The Slovenia Times

S&P upgrades rating for Slovenia from A+ to AA-


S&P said Slovenia "continues to post strong GDP and employment growth, alongside fiscal and external surpluses".

Based on the last nine years of private sector deleveraging and a decline of government debt to GDP since 2015, the agency thinks Slovenia has substantial buffers in the event of an external shock.

It projects Slovenia's net general government debt will decline further to about 40% of GDP over 2019-2022.

"The stable outlook takes into account the upside potential from faster income convergence toward the eurozone average, but also possible higher-than-expected external risks to economic growth, public finances, and financial stability, and the potential for buildup of macroeconomic imbalances."

After Moody's upgraded Slovenia's outlook to stable from positive in April, the upgrade by S&P is an "additional and significant confirmation that Slovenia is on the right track to get the AA rating it had in May 2006," the Finance Ministry said.

S&P raised its long- and short-term foreign and local currency sovereign credit ratings on Slovenia to 'AA-/A-1+' from 'A+/A-1'. The outlook is stable.

"The stable outlook on Slovenia balances the prospects for further income convergence with wealthier eurozone member states via balanced economic growth against the potential for a significant weakening in the external environment and the resulting adverse impact on the Slovenian economy and its budgetary position," the agency says in the report.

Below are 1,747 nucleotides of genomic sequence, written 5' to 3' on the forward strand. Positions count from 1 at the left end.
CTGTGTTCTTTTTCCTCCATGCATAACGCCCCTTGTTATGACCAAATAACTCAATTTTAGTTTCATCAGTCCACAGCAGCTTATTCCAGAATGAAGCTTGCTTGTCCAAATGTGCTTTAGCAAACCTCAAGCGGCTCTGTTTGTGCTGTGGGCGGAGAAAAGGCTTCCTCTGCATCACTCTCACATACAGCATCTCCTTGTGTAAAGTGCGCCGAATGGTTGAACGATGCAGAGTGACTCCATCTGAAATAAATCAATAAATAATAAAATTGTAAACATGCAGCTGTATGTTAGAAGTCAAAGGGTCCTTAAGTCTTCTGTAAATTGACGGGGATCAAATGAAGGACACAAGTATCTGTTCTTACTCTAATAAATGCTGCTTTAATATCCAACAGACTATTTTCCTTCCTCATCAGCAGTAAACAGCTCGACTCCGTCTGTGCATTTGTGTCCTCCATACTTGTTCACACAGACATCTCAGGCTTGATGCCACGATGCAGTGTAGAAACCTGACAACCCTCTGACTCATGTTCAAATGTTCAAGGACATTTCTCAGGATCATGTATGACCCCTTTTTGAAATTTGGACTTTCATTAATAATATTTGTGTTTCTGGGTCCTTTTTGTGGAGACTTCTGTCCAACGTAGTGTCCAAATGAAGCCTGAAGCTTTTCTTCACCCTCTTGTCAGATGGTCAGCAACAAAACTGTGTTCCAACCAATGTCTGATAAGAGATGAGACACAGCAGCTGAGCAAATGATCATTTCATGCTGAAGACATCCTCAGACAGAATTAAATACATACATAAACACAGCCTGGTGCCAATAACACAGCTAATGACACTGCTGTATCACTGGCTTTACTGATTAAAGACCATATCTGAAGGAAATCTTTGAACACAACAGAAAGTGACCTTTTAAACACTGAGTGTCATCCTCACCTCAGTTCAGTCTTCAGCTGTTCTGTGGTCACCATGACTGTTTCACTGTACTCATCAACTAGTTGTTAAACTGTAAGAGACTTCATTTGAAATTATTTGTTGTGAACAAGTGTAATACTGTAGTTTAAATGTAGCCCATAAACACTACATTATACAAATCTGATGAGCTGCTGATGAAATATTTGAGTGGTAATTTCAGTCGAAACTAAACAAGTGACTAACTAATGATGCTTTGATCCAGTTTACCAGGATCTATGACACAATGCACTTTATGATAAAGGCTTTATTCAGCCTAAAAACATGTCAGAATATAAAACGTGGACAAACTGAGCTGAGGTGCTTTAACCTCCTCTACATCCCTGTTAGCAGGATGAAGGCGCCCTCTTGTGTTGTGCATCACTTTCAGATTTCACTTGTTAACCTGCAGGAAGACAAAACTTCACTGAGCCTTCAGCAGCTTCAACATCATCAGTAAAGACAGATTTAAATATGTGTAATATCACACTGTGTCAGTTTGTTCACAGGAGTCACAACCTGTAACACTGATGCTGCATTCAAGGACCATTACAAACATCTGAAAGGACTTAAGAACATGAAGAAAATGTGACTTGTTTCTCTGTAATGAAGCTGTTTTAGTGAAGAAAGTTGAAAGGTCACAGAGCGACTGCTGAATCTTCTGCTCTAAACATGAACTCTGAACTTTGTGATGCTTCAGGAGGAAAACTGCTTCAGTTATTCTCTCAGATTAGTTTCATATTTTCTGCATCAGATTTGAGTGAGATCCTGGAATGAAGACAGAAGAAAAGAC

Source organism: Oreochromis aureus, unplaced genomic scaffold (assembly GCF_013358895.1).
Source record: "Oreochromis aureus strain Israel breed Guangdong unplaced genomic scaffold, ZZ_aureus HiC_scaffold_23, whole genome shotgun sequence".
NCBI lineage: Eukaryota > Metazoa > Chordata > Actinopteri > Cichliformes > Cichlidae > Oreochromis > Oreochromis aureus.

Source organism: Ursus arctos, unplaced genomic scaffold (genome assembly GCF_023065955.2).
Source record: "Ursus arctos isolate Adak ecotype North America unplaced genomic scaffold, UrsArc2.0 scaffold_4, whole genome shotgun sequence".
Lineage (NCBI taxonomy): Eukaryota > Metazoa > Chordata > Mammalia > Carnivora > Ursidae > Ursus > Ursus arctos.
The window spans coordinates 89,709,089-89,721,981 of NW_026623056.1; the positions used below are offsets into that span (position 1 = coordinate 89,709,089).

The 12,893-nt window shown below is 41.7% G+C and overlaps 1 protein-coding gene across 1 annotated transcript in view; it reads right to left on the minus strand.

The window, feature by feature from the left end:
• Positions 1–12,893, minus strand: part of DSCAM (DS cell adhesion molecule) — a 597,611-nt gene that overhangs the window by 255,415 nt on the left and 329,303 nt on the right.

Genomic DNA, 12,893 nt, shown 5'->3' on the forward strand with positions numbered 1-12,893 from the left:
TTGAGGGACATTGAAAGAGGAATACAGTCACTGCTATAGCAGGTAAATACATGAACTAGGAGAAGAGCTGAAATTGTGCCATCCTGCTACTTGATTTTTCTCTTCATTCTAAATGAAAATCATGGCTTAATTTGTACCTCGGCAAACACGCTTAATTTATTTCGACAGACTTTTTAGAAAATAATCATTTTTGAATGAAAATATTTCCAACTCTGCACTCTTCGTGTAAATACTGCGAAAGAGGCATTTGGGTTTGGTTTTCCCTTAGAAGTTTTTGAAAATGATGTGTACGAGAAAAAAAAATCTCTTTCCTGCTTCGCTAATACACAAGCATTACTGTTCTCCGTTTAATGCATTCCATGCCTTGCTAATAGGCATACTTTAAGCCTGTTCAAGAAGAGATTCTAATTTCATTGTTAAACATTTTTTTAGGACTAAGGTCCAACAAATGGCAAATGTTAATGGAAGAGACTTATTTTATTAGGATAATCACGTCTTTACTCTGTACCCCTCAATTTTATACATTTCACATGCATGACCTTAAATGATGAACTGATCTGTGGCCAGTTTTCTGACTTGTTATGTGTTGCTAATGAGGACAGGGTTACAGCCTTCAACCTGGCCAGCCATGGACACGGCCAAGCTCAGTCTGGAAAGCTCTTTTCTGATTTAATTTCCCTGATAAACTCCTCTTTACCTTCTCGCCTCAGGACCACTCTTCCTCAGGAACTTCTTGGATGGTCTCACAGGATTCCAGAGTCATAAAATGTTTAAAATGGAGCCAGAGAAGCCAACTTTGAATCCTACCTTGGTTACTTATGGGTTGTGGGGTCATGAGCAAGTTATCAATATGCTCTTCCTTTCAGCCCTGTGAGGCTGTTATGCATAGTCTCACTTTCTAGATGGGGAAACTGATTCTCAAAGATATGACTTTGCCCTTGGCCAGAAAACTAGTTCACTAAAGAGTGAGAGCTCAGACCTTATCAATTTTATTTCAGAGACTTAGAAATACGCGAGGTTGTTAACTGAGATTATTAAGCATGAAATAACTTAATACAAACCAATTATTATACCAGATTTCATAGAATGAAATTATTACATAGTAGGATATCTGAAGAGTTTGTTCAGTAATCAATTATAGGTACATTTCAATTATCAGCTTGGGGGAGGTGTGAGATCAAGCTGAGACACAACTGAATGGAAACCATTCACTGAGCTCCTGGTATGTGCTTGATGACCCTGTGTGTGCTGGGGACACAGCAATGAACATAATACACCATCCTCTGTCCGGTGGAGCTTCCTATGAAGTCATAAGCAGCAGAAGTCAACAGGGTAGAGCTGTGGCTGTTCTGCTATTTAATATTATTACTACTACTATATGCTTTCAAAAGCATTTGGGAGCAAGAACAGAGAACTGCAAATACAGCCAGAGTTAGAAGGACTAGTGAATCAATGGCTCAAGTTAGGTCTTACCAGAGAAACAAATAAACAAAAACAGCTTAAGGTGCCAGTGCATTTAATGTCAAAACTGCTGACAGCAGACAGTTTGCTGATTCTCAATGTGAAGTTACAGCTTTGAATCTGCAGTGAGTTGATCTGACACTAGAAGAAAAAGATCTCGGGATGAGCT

S&P expects the Slovenian economy will expand by 3.4% in real terms this year. "Growth will moderate to an average of slightly below 3% over 2020-2022, compared with brisk expansion over the past two years when growth reached almost 5% on average."

Domestic demand is expected to be the key driver of growth in the coming years.

The agency expects private consumption to pick up in 2019, and project investments expand at 7% in 2019-2022 in real terms, albeit slightly down from over 10% in 2017-2018.

It forecasts net general government debt will decrease to just over 40% of GDP by 2022, from 52% in 2018 due to robust GDP growth and sound fiscal results.

"In 2019, the debt reduction trend could be further supported by privatization proceeds from the sale of an additional 10% stake in the country's largest lender, NLB, and from the sale of the third-largest bank, Abanka."

Despite a slowdown in exports, S&P expects a "resilient performance of Slovenia's export-oriented manufacturing sector, and robust services exports, resulting in a slight reduction of the current account surplus to 5% of GDP by 2022 from 7% in 2018".

S&P also called for structural reforms in education, the taxation of labour, public administration, and state-owned companies.

It expects the structural reform agenda to be piecemeal, especially in health care, pensions, and long-term care of the elderly, and that the reduction of the state's role in the economy will progress only slowly.


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